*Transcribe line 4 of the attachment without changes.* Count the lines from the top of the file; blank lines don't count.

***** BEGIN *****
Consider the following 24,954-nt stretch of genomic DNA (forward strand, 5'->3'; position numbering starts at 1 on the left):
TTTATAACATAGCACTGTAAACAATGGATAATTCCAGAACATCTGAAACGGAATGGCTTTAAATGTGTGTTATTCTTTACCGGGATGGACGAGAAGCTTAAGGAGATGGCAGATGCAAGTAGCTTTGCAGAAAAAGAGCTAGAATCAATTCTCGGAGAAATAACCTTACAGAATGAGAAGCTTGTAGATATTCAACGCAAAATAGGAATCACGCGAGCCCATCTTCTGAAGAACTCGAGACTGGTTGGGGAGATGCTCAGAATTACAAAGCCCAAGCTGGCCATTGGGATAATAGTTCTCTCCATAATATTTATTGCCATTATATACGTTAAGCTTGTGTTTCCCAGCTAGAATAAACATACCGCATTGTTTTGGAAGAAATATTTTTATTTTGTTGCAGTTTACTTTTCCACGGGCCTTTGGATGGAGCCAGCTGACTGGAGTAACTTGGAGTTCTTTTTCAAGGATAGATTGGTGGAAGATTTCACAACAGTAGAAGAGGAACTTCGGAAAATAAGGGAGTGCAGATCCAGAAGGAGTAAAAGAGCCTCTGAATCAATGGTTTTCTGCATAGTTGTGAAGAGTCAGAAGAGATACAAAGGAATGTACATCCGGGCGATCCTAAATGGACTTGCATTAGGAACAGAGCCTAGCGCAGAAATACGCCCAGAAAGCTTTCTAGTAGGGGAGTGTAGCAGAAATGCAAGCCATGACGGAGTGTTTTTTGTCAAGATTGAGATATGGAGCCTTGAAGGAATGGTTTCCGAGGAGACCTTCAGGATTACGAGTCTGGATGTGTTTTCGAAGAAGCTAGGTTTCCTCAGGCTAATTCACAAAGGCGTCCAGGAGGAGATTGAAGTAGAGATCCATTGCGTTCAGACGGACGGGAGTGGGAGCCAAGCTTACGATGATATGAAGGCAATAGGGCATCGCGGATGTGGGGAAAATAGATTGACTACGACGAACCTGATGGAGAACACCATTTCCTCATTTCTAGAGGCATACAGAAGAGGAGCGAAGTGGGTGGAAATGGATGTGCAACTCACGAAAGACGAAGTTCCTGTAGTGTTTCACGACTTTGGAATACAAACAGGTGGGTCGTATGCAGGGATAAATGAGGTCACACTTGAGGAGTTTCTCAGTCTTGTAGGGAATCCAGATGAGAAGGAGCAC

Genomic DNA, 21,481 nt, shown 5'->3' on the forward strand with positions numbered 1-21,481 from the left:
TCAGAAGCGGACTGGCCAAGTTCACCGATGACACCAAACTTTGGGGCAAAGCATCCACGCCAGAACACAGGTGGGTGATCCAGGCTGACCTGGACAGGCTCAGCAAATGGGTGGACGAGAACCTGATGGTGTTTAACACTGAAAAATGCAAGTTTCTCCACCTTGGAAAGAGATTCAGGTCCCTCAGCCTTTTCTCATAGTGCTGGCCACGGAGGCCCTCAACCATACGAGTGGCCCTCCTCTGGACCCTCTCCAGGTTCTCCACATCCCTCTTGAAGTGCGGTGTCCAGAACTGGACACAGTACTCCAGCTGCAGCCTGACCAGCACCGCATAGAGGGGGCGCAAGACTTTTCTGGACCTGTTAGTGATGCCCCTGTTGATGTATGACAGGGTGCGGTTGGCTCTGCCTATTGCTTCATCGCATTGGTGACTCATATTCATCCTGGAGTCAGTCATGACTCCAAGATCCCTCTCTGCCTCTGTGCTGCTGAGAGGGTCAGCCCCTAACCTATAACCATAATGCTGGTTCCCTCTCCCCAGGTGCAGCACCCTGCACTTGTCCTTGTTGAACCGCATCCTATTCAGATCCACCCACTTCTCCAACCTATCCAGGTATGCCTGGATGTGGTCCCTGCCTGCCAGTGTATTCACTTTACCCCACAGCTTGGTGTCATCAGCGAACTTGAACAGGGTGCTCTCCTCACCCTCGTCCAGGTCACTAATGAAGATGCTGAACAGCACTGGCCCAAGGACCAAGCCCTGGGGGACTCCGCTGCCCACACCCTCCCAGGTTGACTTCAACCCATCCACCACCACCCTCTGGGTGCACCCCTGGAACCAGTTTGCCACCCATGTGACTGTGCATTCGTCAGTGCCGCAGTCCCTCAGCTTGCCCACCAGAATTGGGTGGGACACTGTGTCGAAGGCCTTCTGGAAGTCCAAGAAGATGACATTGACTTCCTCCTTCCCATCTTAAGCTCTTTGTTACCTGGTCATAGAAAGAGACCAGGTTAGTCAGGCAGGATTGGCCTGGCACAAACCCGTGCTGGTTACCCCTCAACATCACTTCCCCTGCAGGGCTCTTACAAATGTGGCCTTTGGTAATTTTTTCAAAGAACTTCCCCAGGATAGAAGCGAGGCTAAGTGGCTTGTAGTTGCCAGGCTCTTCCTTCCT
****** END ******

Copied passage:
TCAGAAGCGGACTGGCCAAGTTCACCGATGACACCAAACTTTGGGGCAAAGCATCCACGCCAGAACACAGGTGGGTGATCCAGGCTGACCTGGACAGGCTCAGCAAATGGGTGGACGAGAACCTGATGGTGTTTAACACTGAAAAATGCAAGTTTCTCCACCTTGGAAAGAGATTCAGGTCCCTCAGCCTTTTCTCATAGTGCTGGCCACGGAGGCCCTCAACCATACGAGTGGCCCTCCTCTGGACCCTCTCCAGGTTCTCCACATCCCTCTTGAAGTGCGGTGTCCAGAACTGGACACAGTACTCCAGCTGCAGCCTGACCAGCACCGCATAGAGGGGGCGCAAGACTTTTCTGGACCTGTTAGTGATGCCCCTGTTGATGTATGACAGGGTGCGGTTGGCTCTGCCTATTGCTTCATCGCATTGGTGACTCATATTCATCCTGGAGTCAGTCATGACTCCAAGATCCCTCTCTGCCTCTGTGCTGCTGAGAGGGTCAGCCCCTAACCTATAACCATAATGCTGGTTCCCTCTCCCCAGGTGCAGCACCCTGCACTTGTCCTTGTTGAACCGCATCCTATTCAGATCCACCCACTTCTCCAACCTATCCAGGTATGCCTGGATGTGGTCCCTGCCTGCCAGTGTATTCACTTTACCCCACAGCTTGGTGTCATCAGCGAACTTGAACAGGGTGCTCTCCTCACCCTCGTCCAGGTCACTAATGAAGATGCTGAACAGCACTGGCCCAAGGACCAAGCCCTGGGGGACTCCGCTGCCCACACCCTCCCAGGTTGACTTCAACCCATCCACCACCACCCTCTGGGTGCACCCCTGGAACCAGTTTGCCACCCATGTGACTGTGCATTCGTCAGTGCCGCAGTCCCTCAGCTTGCCCACCAGAATTGGGTGGGACACTGTGTCGAAGGCCTTCTGGAAGTCCAAGAAGATGACATTGACTTCCTCCTTCCCATCTTAAGCTCTTTGTTACCTGGTCATAGAAAGAGACCAGGTTAGTCAGGCAGGATTGGCCTGGCACAAACCCGTGCTGGTTACCCCTCAACATCACTTCCCCTGCAGGGCTCTTACAAATGTGGCCTTTGGTAATTTTTTCAAAGAACTTCCCCAGGATAGAAGCGAGGCTAAGTGGCTTGTAGTTGCCAGGCTCTTCCTTCCT